In "Pray for the Wildcats," Griffith played a crazed businessman that takes three cohorts on a motorcycle trip through the desert. He was nuts.
In "The Morning After," Van Dyke (in a semibiographical performance) played an alcoholic. Very dour stuff.

In the eighties and nineties, both guys would come back playing in detective/lawyer shows.
Griffith: Matlock
Van Dyke: Diagnosis Murder

Both Griffith and Van Dyke are TV pioneers.

Do Pirhannas Dream of Diving Pigs? Remembering Aquarena Springs

Do you remember Aquarena Springs in San Marcos?

This was a laid-back theme park on the San Marcos River.  Attractions included:  A glass-bottom boat, a mermaid show, Ralph the diving pig, a skyride (every park had a skyride in those days), a "space needle" with a viewing room that went up and down, a hotel, a golf course, a "submarine theater", a midway with dancing chickens and other "carnival-style" animal abuse, and a gift shop.

In the seventies, my parents and I would drive up from San Antonio and meet our Austin relatives there for a picnic (near the golf course).  Later that decade, when I lived at Lake McQueeney, I remember a "casting call" for hot girls in bikinis.  This was for the low-budget "Pirhanna" which was shot at the park.  This girl Peggy, who I had a crush on in high school,  regaled us with tales of being on this Hollywood set and participating in "panic" scenes a la Jaws.  This involved screaming and running out of the swimming area with other scantily clad teenagers and beer belly locals.

Fast forward a couple of years and I actually was attending Southwest Texas State University (now sadly renamed Texas State University) and educumakatin' myself right near the park.  I took a couple of hikes back in the lush hill country behind the hotel but never really took in the attractions much.  Some twelve years or so after graduating I was doing some writing and decided to drive up from SA and stay at the hotel to do one of those "solitary retreat" things.  Little did I know, the park (which had been sold to the university years earlier and remade into an aquatic educational center) was going to close soon.  This retreat turned into "The Shining."  The old hotel had a moldy, mildewy smell.  The halls were vacant.  It was dark and grungy.  But cool, in a "Barton Fink" kind of way.  I would lay at the pool with my tablet.  Just me and the swans...I believe Ralph had retired by that time and was taking care of the abused chickens.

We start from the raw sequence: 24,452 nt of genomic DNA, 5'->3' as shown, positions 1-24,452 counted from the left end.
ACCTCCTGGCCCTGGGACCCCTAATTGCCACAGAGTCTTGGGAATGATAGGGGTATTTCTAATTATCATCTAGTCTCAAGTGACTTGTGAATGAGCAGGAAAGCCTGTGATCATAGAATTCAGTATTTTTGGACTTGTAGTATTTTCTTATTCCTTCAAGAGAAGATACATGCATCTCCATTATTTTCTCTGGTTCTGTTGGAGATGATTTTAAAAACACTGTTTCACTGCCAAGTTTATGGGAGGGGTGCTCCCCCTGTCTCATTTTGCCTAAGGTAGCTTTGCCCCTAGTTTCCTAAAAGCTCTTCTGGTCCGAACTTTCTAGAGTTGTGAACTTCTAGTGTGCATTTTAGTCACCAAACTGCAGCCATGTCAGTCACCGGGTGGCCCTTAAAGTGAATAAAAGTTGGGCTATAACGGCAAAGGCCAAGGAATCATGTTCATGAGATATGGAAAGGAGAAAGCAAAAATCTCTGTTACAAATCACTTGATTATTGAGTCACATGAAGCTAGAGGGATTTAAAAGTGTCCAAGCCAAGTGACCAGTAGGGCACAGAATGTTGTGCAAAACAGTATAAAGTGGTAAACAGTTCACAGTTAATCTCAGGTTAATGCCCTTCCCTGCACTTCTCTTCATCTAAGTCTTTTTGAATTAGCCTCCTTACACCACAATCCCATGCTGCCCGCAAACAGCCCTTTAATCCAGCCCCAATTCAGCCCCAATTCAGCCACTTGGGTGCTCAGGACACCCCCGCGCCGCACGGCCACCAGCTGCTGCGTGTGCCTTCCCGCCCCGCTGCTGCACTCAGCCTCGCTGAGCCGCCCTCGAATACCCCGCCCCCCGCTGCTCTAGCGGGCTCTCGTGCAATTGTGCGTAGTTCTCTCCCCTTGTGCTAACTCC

Two years ago, the wonderful Alamo Draftouse had an outdoor screening of "Pirhanna" at the park.  What a wonderful night.  The park was closed.  Most of the attractions were still there but ghostly and vacant.  The skyride launching pad, the submarine, the gift shop, the needle.  And in the distance, you could see "Old Main."  That was the university landmark:  a beautiful old castle-looking building that housed the journalism department.  The full moon, Old Main peeking out ominously from trees, the broken down carnival, and the reliving of killer fish where the blood originally flowed led to a surreal evening. The film was shown on a large screen right on the waterfront.  The director, Joe Dante ("Gremlins", "Twilight Zone", "The Howling", etc) was in attendance and couldn't have been more kind as I asked him if he remembered Peggy in the polka-dot bikini.  John Sayles, who wrote this script, was not there but he should have been.  I think he would have been inspired to do a character-driven piece on old amusement parks that end up closed down: